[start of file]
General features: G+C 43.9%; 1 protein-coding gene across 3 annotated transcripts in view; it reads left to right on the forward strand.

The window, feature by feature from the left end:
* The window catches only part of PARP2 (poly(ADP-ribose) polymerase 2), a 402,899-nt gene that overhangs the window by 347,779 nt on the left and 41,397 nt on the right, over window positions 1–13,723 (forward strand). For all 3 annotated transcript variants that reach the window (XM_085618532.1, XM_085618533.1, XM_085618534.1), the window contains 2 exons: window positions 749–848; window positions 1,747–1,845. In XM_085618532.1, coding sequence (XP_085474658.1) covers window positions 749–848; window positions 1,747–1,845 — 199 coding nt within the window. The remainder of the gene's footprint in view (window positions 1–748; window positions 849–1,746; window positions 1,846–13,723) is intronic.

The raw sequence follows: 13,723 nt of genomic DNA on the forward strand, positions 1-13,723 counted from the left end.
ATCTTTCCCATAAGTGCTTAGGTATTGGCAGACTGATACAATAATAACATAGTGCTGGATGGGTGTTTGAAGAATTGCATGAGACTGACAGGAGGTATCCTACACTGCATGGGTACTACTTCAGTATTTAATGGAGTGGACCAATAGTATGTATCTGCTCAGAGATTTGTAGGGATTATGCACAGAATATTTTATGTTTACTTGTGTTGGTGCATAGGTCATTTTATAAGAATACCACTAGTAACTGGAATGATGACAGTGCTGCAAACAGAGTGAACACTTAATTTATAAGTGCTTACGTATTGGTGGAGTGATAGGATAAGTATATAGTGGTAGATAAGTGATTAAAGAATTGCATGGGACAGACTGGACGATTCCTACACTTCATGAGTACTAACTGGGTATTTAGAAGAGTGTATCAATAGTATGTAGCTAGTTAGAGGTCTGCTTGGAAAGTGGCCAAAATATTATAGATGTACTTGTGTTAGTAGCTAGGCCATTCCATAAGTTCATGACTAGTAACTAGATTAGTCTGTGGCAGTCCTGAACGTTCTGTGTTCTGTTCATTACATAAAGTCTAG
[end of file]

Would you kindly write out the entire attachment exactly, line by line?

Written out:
General features: G+C 43.9%; 1 protein-coding gene across 3 annotated transcripts in view; it reads left to right on the forward strand.

The window, feature by feature from the left end:
* The window catches only part of PARP2 (poly(ADP-ribose) polymerase 2), a 402,899-nt gene that overhangs the window by 347,779 nt on the left and 41,397 nt on the right, over window positions 1–13,723 (forward strand). For all 3 annotated transcript variants that reach the window (XM_085618532.1, XM_085618533.1, XM_085618534.1), the window contains 2 exons: window positions 749–848; window positions 1,747–1,845. In XM_085618532.1, coding sequence (XP_085474658.1) covers window positions 749–848; window positions 1,747–1,845 — 199 coding nt within the window. The remainder of the gene's footprint in view (window positions 1–748; window positions 849–1,746; window positions 1,846–13,723) is intronic.

The raw sequence follows: 13,723 nt of genomic DNA on the forward strand, positions 1-13,723 counted from the left end.
ATCTTTCCCATAAGTGCTTAGGTATTGGCAGACTGATACAATAATAACATAGTGCTGGATGGGTGTTTGAAGAATTGCATGAGACTGACAGGAGGTATCCTACACTGCATGGGTACTACTTCAGTATTTAATGGAGTGGACCAATAGTATGTATCTGCTCAGAGATTTGTAGGGATTATGCACAGAATATTTTATGTTTACTTGTGTTGGTGCATAGGTCATTTTATAAGAATACCACTAGTAACTGGAATGATGACAGTGCTGCAAACAGAGTGAACACTTAATTTATAAGTGCTTACGTATTGGTGGAGTGATAGGATAAGTATATAGTGGTAGATAAGTGATTAAAGAATTGCATGGGACAGACTGGACGATTCCTACACTTCATGAGTACTAACTGGGTATTTAGAAGAGTGTATCAATAGTATGTAGCTAGTTAGAGGTCTGCTTGGAAAGTGGCCAAAATATTATAGATGTACTTGTGTTAGTAGCTAGGCCATTCCATAAGTTCATGACTAGTAACTAGATTAGTCTGTGGCAGTCCTGAACGTTCTGTGTTCTGTTCATTACATAAAGTCTAG